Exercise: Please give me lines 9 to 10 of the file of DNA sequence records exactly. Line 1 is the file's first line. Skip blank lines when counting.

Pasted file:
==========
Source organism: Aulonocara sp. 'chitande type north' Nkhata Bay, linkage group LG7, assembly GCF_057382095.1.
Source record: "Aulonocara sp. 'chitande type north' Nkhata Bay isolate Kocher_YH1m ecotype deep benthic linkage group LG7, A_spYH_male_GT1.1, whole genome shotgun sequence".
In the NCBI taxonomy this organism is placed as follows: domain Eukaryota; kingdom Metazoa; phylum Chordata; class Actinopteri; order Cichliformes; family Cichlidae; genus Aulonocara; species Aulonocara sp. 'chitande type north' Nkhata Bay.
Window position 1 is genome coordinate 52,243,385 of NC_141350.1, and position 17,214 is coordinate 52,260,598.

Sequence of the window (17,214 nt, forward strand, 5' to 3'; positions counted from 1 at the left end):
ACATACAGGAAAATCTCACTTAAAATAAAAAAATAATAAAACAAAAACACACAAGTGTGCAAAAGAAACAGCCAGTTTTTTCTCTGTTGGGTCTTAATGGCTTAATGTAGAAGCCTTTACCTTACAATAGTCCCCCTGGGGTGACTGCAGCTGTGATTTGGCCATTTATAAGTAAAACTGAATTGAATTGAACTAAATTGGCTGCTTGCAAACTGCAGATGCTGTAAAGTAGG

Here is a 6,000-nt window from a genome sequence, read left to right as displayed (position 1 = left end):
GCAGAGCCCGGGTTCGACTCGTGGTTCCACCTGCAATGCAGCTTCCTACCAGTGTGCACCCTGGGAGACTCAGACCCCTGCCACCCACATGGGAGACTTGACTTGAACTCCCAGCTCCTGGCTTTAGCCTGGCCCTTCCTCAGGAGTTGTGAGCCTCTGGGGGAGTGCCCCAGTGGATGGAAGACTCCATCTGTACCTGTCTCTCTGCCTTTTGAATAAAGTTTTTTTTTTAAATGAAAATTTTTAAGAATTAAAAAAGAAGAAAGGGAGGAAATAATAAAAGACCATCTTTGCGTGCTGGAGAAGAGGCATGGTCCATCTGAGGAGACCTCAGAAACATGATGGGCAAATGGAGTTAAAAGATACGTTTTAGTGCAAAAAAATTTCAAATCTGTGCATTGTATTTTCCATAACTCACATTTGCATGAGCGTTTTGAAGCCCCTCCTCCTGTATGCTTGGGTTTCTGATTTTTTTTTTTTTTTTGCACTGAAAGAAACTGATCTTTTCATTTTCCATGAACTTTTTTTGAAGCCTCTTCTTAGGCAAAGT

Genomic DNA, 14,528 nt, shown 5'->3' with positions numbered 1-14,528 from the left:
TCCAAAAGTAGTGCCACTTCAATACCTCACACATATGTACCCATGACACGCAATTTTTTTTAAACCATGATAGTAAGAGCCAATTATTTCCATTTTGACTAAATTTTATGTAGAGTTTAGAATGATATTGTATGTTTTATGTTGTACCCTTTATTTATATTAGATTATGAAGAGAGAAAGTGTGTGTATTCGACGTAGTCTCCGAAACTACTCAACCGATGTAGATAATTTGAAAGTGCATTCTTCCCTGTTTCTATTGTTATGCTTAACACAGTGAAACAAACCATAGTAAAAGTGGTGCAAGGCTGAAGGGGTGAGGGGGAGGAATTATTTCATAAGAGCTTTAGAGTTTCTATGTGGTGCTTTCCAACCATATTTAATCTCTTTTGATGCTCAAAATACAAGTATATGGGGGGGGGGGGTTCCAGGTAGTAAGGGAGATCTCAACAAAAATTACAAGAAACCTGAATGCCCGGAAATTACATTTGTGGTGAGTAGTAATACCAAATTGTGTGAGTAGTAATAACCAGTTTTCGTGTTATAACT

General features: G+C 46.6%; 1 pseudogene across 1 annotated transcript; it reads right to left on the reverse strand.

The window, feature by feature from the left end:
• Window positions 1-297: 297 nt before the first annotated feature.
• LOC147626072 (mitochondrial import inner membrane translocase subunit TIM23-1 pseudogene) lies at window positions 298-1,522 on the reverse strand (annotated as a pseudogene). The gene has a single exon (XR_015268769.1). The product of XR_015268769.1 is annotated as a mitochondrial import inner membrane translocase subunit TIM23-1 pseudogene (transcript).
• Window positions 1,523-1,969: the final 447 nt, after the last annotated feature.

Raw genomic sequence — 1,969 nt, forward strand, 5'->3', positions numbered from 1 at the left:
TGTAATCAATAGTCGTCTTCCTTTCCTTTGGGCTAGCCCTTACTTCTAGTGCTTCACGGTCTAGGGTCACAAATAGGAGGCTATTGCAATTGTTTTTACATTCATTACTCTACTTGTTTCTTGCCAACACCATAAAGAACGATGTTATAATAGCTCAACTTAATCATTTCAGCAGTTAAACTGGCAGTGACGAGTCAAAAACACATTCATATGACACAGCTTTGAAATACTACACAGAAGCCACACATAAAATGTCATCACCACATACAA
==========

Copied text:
Genomic DNA, 14,528 nt, shown 5'->3' with positions numbered 1-14,528 from the left:
TCCAAAAGTAGTGCCACTTCAATACCTCACACATATGTACCCATGACACGCAATTTTTTTTAAACCATGATAGTAAGAGCCAATTATTTCCATTTTGACTAAATTTTATGTAGAGTTTAGAATGATATTGTATGTTTTATGTTGTACCCTTTATTTATATTAGATTATGAAGAGAGAAAGTGTGTGTATTCGACGTAGTCTCCGAAACTACTCAACCGATGTAGATAATTTGAAAGTGCATTCTTCCCTGTTTCTATTGTTATGCTTAACACAGTGAAACAAACCATAGTAAAAGTGGTGCAAGGCTGAAGGGGTGAGGGGGAGGAATTATTTCATAAGAGCTTTAGAGTTTCTATGTGGTGCTTTCCAACCATATTTAATCTCTTTTGATGCTCAAAATACAAGTATATGGGGGGGGGGGGTTCCAGGTAGTAAGGGAGATCTCAACAAAAATTACAAGAAACCTGAATGCCCGGAAATTACATTTGTGGTGAGTAGTAATACCAAATTGTGTGAGTAGTAATAACCAGTTTTCGTGTTATAACT